“Mem­bers are com­ing up to speed, but it just takes time,” Nunes said.

An­oth­er key to mov­ing TPA, say Re­pub­lic­ans, is in­creased in­volve­ment from the White House. If Pres­id­ent Obama en­gaged more on the is­sue, that would help speed things along, they ar­gue.

But some off Cap­it­ol Hill point to the fact that Obama has been push­ing harder on trade is­sues than dur­ing his first term. In a Septem­ber speech to the Ex­port Coun­cil, Obama spe­cific­ally said trade-pro­mo­tion au­thor­ity was needed.

“It’s ob­vi­ously help­ful when you have an ad­min­is­tra­tion and pres­id­ent who are talk­ing more about how this is more im­port­ant,” said Chris­toph­er Wenk, seni­or dir­ect­or of in­ter­na­tion­al policy at the U.S. Cham­ber of Com­merce. “There’s a steady drum­beat on how im­port­ant it is.”

Stacy Kaper contributed to this article.
What We're Following See More »
STAFF PICKS
When It Comes to Mining Asteroids, Technology Is Only the First Problem
1 days ago
WHY WE CARE

Foreign Policy takes a look at the future of mining the estimated "100,000 near-Earth objects—including asteroids and comets—in the neighborhood of our planet. Some of these NEOs, as they’re called, are small. Others are substantial and potentially packed full of water and various important minerals, such as nickel, cobalt, and iron. One day, advocates believe, those objects will be tapped by variations on the equipment used in the coal mines of Kentucky or in the diamond mines of Africa. And for immense gain: According to industry experts, the contents of a single asteroid could be worth trillions of dollars." But the technology to get us there is only the first step. Experts say "a multinational body might emerge" to manage rights to NEOs, as well as a body of law, including an international court.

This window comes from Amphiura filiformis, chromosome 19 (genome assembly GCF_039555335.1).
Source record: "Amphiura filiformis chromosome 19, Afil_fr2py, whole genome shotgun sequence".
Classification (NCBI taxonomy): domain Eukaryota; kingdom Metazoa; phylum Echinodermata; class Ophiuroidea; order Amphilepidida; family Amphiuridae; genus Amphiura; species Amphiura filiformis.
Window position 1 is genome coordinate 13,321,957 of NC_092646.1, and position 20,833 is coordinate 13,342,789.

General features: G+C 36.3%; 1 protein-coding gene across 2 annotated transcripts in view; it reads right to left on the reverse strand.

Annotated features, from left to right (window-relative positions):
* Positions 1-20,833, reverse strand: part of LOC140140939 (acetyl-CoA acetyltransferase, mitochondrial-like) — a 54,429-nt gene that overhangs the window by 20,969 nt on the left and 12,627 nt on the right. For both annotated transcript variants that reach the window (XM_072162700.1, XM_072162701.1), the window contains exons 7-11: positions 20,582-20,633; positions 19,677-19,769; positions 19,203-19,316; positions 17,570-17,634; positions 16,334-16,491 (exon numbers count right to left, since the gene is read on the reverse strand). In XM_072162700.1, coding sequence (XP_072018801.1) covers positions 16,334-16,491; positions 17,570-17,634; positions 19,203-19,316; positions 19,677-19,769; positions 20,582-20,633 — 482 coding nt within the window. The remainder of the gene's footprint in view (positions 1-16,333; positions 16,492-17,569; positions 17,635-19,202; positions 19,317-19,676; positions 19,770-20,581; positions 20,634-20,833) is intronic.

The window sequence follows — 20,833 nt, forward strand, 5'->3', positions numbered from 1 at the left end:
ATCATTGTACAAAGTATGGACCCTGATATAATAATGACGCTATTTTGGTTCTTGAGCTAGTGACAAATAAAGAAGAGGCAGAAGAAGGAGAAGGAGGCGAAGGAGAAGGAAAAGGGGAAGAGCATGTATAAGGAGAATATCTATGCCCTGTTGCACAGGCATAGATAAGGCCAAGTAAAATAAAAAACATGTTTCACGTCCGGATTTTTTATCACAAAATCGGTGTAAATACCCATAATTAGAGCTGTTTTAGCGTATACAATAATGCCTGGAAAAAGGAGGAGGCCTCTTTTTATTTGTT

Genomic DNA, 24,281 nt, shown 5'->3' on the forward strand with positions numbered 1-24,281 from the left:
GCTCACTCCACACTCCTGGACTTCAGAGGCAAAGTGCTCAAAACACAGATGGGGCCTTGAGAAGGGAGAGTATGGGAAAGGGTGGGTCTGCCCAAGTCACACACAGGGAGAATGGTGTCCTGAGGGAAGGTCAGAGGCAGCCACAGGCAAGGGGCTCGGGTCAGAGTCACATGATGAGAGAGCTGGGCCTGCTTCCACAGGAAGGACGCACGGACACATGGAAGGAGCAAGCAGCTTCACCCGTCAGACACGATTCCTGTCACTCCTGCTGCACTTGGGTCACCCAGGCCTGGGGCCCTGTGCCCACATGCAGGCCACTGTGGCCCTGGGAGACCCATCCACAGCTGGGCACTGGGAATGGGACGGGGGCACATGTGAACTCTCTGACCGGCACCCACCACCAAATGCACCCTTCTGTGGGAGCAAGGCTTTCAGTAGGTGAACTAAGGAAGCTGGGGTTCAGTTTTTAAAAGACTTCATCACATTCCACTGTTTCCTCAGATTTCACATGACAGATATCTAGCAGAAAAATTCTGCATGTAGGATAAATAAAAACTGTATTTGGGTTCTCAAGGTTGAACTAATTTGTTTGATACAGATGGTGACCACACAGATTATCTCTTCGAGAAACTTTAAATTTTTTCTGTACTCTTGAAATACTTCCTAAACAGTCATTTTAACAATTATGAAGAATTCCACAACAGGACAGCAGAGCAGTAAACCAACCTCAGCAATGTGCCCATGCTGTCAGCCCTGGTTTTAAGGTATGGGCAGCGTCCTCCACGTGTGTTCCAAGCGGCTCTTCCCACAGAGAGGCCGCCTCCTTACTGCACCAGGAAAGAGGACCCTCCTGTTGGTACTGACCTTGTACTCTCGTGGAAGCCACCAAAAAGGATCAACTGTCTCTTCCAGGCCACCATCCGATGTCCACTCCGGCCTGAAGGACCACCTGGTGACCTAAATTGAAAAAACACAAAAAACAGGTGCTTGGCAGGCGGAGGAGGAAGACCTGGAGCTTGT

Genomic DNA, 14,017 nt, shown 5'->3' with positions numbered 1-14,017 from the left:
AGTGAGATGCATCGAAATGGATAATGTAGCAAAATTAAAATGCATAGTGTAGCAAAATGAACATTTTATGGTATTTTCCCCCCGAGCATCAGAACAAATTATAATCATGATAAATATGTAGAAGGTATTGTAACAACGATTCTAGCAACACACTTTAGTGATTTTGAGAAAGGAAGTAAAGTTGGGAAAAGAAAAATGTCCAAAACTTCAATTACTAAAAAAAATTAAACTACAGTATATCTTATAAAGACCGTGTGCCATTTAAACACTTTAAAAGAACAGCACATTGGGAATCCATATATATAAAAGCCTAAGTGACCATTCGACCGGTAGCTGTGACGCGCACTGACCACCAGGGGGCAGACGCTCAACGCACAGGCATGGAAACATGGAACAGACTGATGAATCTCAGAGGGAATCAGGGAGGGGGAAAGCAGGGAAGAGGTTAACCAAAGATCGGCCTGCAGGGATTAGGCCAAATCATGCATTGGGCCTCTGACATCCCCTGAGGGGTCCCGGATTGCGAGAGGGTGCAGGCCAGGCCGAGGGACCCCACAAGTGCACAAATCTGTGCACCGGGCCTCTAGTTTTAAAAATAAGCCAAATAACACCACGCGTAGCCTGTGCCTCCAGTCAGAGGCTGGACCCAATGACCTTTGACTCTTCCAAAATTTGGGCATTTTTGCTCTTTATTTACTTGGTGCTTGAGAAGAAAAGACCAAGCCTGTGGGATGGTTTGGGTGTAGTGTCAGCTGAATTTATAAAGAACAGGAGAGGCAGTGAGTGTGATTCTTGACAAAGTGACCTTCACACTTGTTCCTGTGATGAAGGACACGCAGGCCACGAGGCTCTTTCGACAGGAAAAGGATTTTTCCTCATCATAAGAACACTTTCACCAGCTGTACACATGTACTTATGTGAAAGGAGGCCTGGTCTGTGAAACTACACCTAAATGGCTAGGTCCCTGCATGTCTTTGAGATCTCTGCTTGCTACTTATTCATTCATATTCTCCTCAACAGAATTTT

Source:
STAFF PICKS
Obama Reflects on His Economic Record
1 days ago
WHY WE CARE

Not to be outdone by Jeffrey Goldberg's recent piece in The Atlantic about President Obama's foreign policy, the New York Times Magazine checks in with a longread on the president's economic legacy. In it, Obama is cognizant that the economic reality--73 straight months of growth--isn't matched by public perceptions. Some of that, he says, is due to a constant drumbeat from the right that "that denies any progress." But he also accepts some blame himself. “I mean, the truth of the matter is that if we had been able to more effectively communicate all the steps we had taken to the swing voter,” he said, “then we might have maintained a majority in the House or the Senate.”